Twenty years ago, men and women were regarded as indistinguishable in terms of the way their bodies functioned. Gradually, that view has changed as it has become clear that the two sexes are different, not just in the obvious ways, but in every system of their bodies. In 1992, Dr Legato wrote The Female Heart, exploring the reasons why heart disease affects men and women differently. That experience led her to create a discipline of gender specific medicine.
Today, the sexes are becoming homogenised as they exchange roles – she interviewed female soldiers, firefighters and boxers for the book as well as house husbands. But it is too early to say whether these changes will shift attitudes at a deeper level. Why is it, for example, that there are more cases of melanoma (the most serious form of skin cancer) in women, but more deaths in men?
Her latest book traces what she calls the "fragility" of men throughout their lives. As well as biological differences, social pressures on men can be lethal, she says.
Now in her seventies, Dr Legato has two children of her own, a son and a daughter, whom she admits to having treated differently, sending the boy to a tough school renowned for its discipline, while the girl attended a "softer" institution.
The legacy of that decision is still evident. Her son, a lawyer in his mid-thirties, called her recently to tell her he was sick and would not be going to work. Three days later he called again and it was clear that he was seriously ill, but had done nothing about it.
She says: "If he had asked for help earlier, I think we could have made him better sooner, but he talked of soldiering on. I wish he would read my book, but I don't think he will. He is not interested in why men die first."
Health risks every man should know about
A waist measurement over 37 inches increases your risk of health problems such as diabetes and heart disease. Eat healthily and lose that gut.
Up to 50 per cent of men (70 per cent of women) with a sexually transmitted infection don't show any symptoms. Use a condom
Too little exercise
Staying fit is the key to good health. Walking is fine (10,000 steps burns 500 calories) and if you jog or swim or play football (700 calories an hour), you burn more.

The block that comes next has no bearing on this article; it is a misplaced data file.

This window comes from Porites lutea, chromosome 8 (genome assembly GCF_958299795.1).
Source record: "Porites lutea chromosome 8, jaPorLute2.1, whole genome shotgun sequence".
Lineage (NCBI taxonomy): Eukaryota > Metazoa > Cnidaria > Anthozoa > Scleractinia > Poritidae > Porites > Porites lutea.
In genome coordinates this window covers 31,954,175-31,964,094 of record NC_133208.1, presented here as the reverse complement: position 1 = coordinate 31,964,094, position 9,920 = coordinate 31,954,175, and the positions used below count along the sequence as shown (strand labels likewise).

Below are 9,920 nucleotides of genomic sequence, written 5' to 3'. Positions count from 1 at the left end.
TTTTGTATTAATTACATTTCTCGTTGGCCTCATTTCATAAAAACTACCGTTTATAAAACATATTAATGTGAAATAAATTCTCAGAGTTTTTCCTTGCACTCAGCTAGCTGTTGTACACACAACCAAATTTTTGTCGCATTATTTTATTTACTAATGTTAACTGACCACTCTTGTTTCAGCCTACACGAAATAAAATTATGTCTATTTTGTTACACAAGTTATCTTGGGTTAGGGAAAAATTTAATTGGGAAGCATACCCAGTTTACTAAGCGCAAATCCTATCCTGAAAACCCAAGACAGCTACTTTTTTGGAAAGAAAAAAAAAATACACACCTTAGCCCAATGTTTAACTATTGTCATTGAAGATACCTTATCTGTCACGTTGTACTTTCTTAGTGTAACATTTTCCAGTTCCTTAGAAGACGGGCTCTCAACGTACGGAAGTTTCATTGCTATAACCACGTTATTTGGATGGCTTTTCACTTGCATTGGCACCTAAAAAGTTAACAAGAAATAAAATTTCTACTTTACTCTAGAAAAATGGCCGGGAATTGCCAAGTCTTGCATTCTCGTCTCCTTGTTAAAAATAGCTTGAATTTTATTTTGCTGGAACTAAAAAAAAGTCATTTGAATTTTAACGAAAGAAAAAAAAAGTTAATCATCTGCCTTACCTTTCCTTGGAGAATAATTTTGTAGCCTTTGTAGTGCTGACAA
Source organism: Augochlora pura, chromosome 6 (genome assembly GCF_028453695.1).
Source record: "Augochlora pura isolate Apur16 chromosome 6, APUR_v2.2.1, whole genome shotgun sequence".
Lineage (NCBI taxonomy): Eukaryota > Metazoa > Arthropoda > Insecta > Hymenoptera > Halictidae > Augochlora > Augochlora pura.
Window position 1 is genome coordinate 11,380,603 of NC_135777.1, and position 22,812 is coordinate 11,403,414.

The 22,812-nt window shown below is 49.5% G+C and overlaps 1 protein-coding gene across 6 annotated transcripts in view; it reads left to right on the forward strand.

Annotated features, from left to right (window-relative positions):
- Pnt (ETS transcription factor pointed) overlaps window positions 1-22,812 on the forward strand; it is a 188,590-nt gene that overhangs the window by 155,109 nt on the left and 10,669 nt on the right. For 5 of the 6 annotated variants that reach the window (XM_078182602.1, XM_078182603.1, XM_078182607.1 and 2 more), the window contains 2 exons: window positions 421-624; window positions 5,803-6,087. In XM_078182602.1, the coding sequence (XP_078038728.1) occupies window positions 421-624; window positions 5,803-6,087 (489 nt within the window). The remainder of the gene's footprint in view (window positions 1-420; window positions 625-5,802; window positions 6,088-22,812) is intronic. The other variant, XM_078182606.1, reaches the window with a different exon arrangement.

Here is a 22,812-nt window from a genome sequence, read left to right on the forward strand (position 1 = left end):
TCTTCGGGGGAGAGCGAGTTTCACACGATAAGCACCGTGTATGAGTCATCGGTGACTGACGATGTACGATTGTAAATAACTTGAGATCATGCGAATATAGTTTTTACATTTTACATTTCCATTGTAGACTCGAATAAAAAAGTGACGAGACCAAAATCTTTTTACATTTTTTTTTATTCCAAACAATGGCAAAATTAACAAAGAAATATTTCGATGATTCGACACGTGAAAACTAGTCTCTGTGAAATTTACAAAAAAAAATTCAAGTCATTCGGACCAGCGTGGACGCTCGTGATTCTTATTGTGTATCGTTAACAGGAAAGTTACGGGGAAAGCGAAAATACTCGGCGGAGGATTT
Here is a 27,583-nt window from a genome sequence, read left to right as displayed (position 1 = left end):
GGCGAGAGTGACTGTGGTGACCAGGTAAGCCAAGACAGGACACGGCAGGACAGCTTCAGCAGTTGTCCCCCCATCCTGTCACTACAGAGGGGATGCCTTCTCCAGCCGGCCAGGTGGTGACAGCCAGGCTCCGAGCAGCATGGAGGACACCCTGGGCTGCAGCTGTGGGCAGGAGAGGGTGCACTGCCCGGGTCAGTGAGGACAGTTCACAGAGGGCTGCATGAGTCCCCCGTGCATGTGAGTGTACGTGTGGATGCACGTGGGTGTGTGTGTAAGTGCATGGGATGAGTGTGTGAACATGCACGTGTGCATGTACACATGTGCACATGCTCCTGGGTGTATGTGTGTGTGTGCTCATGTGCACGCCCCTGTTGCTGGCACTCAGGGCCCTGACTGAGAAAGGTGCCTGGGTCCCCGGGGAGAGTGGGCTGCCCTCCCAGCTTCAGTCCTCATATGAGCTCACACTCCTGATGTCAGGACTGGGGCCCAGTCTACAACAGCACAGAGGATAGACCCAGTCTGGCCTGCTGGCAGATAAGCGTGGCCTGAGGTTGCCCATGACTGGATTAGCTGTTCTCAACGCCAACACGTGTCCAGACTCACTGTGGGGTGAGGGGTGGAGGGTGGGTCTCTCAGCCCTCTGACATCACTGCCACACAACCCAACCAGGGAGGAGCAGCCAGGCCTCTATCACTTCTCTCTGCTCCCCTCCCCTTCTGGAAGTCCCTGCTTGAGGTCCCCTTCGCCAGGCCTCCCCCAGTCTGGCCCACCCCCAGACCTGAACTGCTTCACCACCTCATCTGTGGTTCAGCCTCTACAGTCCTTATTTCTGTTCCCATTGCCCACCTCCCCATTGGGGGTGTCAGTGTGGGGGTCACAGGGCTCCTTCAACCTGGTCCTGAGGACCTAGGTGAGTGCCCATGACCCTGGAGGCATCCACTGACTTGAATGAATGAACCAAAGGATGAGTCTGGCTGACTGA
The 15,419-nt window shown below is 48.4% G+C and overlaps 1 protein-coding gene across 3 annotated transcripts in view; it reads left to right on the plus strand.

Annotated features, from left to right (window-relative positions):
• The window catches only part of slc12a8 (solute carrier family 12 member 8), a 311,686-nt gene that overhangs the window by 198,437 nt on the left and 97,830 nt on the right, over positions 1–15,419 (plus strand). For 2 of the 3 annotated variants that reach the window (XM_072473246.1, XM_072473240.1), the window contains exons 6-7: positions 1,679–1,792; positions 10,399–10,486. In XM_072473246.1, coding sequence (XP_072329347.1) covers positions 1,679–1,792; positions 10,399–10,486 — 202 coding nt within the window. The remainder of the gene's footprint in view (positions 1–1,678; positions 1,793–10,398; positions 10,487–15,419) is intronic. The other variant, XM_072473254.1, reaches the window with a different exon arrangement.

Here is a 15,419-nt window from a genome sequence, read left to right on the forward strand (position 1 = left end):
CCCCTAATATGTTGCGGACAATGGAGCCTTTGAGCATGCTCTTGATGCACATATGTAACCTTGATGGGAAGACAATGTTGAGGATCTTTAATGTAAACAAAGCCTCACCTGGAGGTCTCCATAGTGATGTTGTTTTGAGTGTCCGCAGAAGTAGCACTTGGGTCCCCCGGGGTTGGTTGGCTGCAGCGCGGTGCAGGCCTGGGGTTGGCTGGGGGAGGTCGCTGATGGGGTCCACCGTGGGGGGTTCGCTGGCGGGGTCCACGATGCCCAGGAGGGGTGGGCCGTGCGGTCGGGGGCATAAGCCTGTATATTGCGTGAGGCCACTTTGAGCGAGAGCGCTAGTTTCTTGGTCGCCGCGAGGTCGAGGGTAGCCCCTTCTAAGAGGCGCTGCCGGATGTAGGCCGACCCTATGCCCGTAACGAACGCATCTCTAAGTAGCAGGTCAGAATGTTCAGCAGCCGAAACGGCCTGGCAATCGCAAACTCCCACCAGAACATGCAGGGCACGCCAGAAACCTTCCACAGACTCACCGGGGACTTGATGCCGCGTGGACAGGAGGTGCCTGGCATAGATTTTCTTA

There are more than 200,000 deaths a year in the UK from heart disease and stroke and together they account for almost one in three premature deaths (before age 75) in men. Check your blood pressure (should be below 160/100 mmHg) and cholesterol level (ideally less than 5mmol/litre).
Men still smoke more and die more frequently from smoking than women. It increases the risk of heart disease, half a dozen kinds of cancer and other illnesses such as bronchitis. Half of all smokers will die from their habit if they do not stop. Give it up.
Heavy drinking is common among men. In moderation alcohol enhances enjoyment and reduces the risk of heart disease. In excess, it leads to social and psychological distress and physical damage. Three small glasses of wine or a pint and a half of beer a day is fine – more could be problematic.
Although still rare, rates have trebled in the past 25 years and it is the commonest cause of cancer deaths in men aged 15-35. Check your testicles regularly.
The commonest in men with 35,000 cases and 10,000 deaths a year. Be alert to warning signs (difficulty peeing or getting up in the night).
Don't ignore symptoms (persistent cough, blood in the urine or faeces) – early treatment increases the chance of a cure.
Why Men Die First by Marianne Legato, Palgrave Macmillan, £14.99Reuse content